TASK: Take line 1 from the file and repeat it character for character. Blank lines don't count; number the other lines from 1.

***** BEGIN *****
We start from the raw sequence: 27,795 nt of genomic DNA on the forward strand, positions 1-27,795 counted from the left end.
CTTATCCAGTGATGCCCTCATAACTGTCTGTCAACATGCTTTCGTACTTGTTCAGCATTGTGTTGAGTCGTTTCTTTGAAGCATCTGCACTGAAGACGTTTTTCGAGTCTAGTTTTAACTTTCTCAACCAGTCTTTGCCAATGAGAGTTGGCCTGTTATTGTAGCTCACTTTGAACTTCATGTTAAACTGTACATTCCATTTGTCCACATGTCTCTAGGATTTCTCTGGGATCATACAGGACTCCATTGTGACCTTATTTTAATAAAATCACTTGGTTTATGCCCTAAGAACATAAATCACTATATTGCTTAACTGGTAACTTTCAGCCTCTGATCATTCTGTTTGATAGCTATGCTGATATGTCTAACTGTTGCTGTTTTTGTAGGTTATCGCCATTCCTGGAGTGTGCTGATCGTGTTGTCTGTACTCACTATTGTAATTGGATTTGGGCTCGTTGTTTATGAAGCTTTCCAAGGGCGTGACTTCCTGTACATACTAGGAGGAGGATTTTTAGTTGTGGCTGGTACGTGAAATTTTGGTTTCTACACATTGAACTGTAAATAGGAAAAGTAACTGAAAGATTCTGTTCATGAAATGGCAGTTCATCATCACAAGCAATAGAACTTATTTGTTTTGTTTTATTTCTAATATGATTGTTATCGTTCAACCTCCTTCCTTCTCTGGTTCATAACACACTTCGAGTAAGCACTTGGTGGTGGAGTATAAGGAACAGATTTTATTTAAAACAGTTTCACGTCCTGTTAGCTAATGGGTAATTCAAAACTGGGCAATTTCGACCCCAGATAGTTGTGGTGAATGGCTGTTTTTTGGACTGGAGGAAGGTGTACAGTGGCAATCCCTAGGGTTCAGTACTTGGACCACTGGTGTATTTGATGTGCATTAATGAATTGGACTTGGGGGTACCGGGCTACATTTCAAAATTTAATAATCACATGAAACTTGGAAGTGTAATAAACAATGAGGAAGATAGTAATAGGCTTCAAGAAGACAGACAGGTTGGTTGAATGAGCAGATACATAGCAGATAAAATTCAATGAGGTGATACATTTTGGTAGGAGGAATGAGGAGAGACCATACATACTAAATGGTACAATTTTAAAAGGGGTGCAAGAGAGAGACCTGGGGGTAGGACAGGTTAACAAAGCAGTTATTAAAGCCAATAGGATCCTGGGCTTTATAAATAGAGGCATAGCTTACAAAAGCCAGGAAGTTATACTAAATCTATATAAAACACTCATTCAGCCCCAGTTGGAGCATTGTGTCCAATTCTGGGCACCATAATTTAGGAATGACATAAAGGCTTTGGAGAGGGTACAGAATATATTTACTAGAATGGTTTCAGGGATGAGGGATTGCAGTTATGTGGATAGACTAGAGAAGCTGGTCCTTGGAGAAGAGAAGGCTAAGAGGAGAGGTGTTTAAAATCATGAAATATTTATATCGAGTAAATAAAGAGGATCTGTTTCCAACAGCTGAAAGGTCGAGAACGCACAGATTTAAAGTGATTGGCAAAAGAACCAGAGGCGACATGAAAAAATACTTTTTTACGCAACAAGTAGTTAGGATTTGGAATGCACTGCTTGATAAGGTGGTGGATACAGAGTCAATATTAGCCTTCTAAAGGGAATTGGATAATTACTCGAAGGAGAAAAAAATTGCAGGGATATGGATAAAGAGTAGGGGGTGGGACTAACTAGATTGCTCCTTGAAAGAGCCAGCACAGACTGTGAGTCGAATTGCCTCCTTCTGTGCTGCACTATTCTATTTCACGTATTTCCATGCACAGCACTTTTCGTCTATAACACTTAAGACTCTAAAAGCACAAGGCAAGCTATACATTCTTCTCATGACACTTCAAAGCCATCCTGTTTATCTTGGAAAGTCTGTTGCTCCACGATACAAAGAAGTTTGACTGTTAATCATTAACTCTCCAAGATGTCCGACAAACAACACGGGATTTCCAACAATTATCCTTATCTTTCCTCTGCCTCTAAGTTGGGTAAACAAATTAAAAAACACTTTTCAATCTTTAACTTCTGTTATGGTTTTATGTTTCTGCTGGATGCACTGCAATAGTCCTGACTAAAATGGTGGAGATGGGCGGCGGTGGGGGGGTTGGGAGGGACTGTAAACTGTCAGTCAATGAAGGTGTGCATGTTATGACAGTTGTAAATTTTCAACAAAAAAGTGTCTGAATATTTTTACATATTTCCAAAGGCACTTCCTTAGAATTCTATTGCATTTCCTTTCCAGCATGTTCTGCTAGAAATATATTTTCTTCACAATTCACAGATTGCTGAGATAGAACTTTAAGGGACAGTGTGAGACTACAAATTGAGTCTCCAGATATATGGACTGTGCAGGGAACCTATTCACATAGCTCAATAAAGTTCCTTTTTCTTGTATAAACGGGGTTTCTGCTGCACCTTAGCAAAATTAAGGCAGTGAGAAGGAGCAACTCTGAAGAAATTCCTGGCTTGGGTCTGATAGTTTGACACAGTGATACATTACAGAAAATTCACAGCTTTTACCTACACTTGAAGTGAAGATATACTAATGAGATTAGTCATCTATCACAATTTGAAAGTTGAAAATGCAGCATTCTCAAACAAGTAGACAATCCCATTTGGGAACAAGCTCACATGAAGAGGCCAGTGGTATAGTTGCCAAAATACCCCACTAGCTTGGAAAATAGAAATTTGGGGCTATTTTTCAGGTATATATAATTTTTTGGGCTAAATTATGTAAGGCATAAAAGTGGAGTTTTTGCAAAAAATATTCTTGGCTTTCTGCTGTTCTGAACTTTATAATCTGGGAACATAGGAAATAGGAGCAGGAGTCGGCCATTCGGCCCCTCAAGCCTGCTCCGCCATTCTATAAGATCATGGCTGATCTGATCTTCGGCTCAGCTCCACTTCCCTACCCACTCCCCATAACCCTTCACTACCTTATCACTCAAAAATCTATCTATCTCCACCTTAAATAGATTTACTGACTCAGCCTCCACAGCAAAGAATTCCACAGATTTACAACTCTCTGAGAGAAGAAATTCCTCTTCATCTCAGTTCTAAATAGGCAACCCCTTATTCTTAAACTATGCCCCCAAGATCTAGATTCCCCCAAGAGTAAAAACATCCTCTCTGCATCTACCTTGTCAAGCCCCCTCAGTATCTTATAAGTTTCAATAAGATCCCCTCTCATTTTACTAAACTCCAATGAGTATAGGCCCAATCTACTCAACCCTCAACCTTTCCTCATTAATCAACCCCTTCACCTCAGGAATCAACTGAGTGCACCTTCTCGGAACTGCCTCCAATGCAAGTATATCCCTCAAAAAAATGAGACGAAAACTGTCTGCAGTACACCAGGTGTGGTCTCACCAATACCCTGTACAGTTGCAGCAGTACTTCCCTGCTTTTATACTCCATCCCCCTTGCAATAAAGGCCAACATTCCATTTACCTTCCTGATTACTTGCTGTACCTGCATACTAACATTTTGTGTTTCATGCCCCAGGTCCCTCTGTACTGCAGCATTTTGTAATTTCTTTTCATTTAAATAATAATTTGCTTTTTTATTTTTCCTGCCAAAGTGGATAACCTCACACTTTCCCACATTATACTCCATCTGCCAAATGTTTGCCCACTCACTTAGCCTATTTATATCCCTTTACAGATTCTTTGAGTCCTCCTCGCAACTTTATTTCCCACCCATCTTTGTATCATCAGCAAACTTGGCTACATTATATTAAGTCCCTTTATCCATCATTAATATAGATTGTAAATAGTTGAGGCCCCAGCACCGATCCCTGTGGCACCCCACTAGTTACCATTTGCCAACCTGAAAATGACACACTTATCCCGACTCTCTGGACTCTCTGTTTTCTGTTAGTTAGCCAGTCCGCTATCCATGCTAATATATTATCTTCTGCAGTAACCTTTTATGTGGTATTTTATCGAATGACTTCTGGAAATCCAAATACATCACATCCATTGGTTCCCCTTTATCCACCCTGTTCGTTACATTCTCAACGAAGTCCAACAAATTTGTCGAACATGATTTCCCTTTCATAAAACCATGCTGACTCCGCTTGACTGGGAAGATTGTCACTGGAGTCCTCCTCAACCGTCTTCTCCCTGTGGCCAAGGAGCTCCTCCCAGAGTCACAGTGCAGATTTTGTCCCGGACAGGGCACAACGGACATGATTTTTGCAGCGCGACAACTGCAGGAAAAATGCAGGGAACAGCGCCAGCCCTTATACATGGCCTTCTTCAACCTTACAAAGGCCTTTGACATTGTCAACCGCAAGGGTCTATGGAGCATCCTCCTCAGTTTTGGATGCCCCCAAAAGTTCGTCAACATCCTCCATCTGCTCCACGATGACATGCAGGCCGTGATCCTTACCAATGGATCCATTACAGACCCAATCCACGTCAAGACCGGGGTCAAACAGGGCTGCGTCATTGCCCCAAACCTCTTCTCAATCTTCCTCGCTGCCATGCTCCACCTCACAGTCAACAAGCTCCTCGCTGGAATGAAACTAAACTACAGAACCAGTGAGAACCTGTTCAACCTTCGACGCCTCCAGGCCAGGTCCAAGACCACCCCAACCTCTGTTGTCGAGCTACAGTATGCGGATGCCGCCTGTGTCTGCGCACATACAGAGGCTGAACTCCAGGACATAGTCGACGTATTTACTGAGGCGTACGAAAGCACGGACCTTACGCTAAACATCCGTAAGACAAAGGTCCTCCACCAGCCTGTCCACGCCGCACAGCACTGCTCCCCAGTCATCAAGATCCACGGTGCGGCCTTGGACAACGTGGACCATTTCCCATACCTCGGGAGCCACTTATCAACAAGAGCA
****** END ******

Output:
We start from the raw sequence: 27,795 nt of genomic DNA on the forward strand, positions 1-27,795 counted from the left end.